• Cash Flow Contingency Plan. Businesses would be advised to maintain a cash flow contingency plan in the event their financial institution fails. They may also be advised to inquire of their service providers, such as payroll processing companies, as to the soundness of their banking institutions.
  • Customer Notices. Many businesses provide for their customers to pay for goods and services directly to an account at their bank (commonly referred to as a "lockbox"). If a business depositor's bank were to fail, it would be advisable for the business to immediately give notice to the business's own customers directing them to remit their payments to a different bank. While funds arriving after the bank's closure should not be part of the receivership estate, there could be administrative and practical difficulties in segregating and accessing such funds.

Lessons Learned—Banking Industry

The Federal Reserve's most recent interest rate increase of only 25 basis points suggests that the Federal Reserve believes that inflationary pressures are easing. Whether this comes to pass in the remainder of 2023 and beyond remains to be seen. Bank management and boards of directors would be advised to consider a variety of measures to address the uncertainties arising from the current economic climate. Measures which might be considered include the following:

  • Medium-Term Bank Note Program. Banks may wish to consider lengthening the duration of their liabilities by initiating a medium-term bank note program. Many billions of dollars of medium-term bank notes have been issued in recent decades. Typically, the maturities range from one to three years or longer in some cases. National banks have a particularly attractive regulatory path for the issuance of such notes. Under the regulations of the Comptroller of the Currency, investment-grade bank notes can be offered to accredited investors without prior regulatory review and approval, subject to certain conditions. (See 12 CFR Section 16.6.) State-chartered banks may also be able to issue such notes, subject to compliance with applicable state law. Of course, the current interest rate climate and general concerns about the health of the banking industry will increase pricing and may adversely affect availability of this funding vehicle for some banks.
  • Limit on Uninsured Deposits. At SVB, it was reported that uninsured deposits constituted some 96% of the bank's deposits. Bank management and boards of directors may wish to consider instituting prudential limits on uninsured deposits as a percentage of total deposits.
  • Hedging. Of course, for a price, interest rate hedges to protect the value of the investment portfolio can be acquired. Fixed to floating rate interest rate swaps will help protect the value of the investment securities portfolio in a rising rate environment (giving up current earnings to some degree as the price of the hedge). Caps, collars and other hedging products are widely available in the market.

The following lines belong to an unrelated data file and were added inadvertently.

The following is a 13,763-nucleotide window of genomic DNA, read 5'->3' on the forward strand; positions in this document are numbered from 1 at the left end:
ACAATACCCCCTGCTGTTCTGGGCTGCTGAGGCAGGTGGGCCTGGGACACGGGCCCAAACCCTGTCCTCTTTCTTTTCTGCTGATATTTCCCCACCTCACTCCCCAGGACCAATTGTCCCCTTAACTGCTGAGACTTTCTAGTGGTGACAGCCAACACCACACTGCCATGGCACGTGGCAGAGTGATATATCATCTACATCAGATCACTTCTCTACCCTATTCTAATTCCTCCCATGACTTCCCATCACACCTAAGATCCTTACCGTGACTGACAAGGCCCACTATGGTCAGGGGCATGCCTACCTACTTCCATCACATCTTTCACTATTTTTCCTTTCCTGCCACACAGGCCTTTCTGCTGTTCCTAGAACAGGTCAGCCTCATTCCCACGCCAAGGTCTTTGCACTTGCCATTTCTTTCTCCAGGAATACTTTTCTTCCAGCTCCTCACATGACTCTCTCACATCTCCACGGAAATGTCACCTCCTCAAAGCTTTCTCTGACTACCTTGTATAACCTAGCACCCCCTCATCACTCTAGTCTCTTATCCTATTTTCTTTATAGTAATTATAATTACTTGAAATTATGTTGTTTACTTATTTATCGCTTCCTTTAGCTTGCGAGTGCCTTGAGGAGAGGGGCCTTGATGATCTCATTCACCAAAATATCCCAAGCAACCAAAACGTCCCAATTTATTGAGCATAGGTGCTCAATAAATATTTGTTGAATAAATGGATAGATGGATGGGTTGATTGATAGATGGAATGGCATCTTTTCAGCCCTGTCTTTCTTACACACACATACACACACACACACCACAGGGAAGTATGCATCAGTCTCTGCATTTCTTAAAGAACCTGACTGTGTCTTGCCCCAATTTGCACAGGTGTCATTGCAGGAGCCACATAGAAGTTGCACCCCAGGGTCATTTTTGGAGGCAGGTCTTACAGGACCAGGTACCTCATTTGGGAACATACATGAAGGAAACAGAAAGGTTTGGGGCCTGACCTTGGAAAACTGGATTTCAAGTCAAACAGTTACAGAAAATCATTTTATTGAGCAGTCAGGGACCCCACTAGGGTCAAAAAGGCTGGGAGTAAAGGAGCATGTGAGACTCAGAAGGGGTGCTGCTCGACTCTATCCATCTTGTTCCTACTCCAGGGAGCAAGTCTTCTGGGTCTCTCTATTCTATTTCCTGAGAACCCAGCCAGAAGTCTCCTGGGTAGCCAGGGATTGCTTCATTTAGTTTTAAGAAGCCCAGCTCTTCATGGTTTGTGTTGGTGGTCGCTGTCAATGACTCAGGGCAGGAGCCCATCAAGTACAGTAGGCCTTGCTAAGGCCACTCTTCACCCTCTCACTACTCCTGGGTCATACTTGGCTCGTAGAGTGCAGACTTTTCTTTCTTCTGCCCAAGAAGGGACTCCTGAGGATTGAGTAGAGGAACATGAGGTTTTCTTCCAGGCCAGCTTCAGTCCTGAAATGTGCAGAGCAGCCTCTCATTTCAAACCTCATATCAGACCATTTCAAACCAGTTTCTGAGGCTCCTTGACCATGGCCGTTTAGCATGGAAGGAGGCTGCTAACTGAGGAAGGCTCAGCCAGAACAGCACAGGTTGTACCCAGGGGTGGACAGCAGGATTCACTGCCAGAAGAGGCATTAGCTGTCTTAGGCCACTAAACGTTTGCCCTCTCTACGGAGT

• SEC Filings. For publicly held banks and bank holding companies, the quarterly report on Form 10-Q for the first quarter of 2023 will present a platform for clearly delineating management's strategy for dealing with interest rate risk and liquidity issues. Investors and analysts will surely be giving careful attention to these risks in earnings conference calls and as they review the quarterly reports of the banking industry.
  • Stress Tests. While regulatory requirements for stress tests in the liquidity area may well be forthcoming, management and boards of directors of banks would be advised to consider instituting liquidity stress tests on a reasonably frequent basis irrespective of the regulatory requirements. Expert advice on the interest rate outlook for purposes of stress testing analysis should be considered. Interest rate and liquidity stress tests in the past generally have not dealt expressly with a "run on the bank" scenario. Consideration should be given to doing so in the current environment.
  • Deposit Predictive Models. There are a variety of companies making available sophisticated predictive models regarding depositor behavior in various scenarios. Consideration should be given to instituting regular use of such models. One such model is made available by the Darling Consulting Group through their proprietary Deposits360° deposit analysis solution.
  • Other External Liquidity Sources. Banks would be advised to be in close touch with their Federal Home Loan Bank and their Federal Reserve Bank to optimize their access to emergency liquidity if the need should arise. Press reports indicated that SVB was trying to increase its borrowing capacity from its Federal Home Loan Bank but was unable to do so before the regulators closed the bank. Of course, liquidity arrangements with other banks are possible. And if the bank is a subsidiary of a significant holding company with its own resources, a formal line of credit or other borrowing arrangement for the holding company to provide funding to the bank may be in order.

It can be expected that the banking sector will continue to see challenges and changes during the balance of 2023. Bank customers, management and boards will need to exercise continued vigilance as matters evolve.

The content of this article is intended to provide a general guide to the subject matter. Specialist advice should be sought about your specific circumstances.